Paul L. Caron

Thursday, March 9, 2023

Colleges (And Law Schools) Are Rushing To Respond To ChatGPT

Chronicle of Higher Education, ChatGPT Is Everywhere:

Open AI ChatGPTIt’s hard to believe that ChatGPT appeared on the scene just three months ago, promising to transform how we write. The chatbot, easy to use and trained on vast amounts of digital text, is now pervasive. Higher education, rarely quick about anything, is still trying to comprehend the scope of its likely impact on teaching — and how it should respond.

ChatGPT, which can produce essays, poems, prompts, contracts, lecture notes, and computer code, among other things, has stunned people with its fluidity, although not always its accuracy or creativity. To do this work it runs on a “large language model,” a word predictor that has been trained on enormous amounts of data. Similar generative artificial-intelligence systems allow users to create music and make art.

Many academics see these tools as a danger to authentic learning, fearing that students will take shortcuts to avoid the difficulty of coming up with original ideas, organizing their thoughts, or demonstrating their knowledge. Ask ChatGPT to write a few paragraphs, for example, on how Jean Piaget’s theories on childhood development apply to our age of anxiety and it can do that.

Other professors are enthusiastic, or at least intrigued, by the possibility of incorporating generative AI into academic life. Those same tools can help students — and professors — brainstorm, kick-start an essay, explain a confusing idea, and smooth out awkward first drafts. Equally important, these faculty members argue, is their responsibility to prepare students for a world in which these technologies will be incorporated into everyday life, helping to produce everything from a professional email to a legal contract.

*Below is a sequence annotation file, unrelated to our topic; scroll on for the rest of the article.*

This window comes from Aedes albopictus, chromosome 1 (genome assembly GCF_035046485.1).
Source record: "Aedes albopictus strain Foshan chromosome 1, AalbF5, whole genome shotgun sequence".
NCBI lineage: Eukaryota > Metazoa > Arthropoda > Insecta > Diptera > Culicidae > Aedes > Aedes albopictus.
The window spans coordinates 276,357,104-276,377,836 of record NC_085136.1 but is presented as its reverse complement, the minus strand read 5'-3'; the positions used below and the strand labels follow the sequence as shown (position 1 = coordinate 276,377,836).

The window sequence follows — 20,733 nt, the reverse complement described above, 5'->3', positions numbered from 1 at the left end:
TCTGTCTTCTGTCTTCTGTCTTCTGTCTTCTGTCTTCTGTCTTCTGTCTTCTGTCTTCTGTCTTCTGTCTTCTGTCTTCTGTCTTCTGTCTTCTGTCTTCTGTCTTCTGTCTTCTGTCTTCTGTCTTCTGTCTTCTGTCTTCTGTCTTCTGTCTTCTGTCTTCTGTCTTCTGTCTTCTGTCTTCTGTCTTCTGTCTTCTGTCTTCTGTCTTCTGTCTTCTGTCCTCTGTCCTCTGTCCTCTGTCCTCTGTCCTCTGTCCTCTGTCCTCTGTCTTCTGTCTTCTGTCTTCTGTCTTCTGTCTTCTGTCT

But skeptics and fans alike still have to wrestle with the same set of complicated questions. Should instructors be redesigning their assignments and tests to reduce the likelihood that students will present the work of AI as their own? What guidance should students receive about this technology, given that one professor might ban AI tools and another encourage their use? Do academic-integrity policies need to be rewritten? Is it OK to use AI detectors? Should new coursework on AI be added and, if so, what form should it take?

For many, this is a head-spinning moment.

“I really think that artificial-intelligence tools present the greatest creative disruption to learning that we’ve seen in my lifetime,” says Sarah Eaton, an associate professor of education at the University of Calgary who studies academic integrity.

Colleges are responding by creating campuswide committees. Teaching centers are rolling out workshops. And some professors have leapt out front, producing newsletters, creating explainer videos, and crowdsourcing resources and classroom policies.

The one thing that academics can’t afford to do, teaching and tech experts say, is ignore what’s happening. Sooner or later, the technology will catch up with them, whether they encounter a student at the end of the semester who may have used it inappropriately, or realize that it’s shaping their discipline and their students’ futures in unstoppable ways. A recent poll of more than 1,000 members of Educause, a nonprofit focused on technology in higher education, found that 37 percent of those surveyed said AI is already affecting undergraduate teaching, and 30 percent said it is having an impact on faculty development.

“A lot of times when any technology comes out, even when there are really great and valid uses, there’s this very strong pushback: Oh, we have to change everything that we do,” says Youngmoo Kim, an engineering professor who sits on a new committee at Drexel University charged with creating universitywide guidance on AI. “Well, guess what? You’re in higher education. Of course you have to change everything you do. That’s the story of higher education.”

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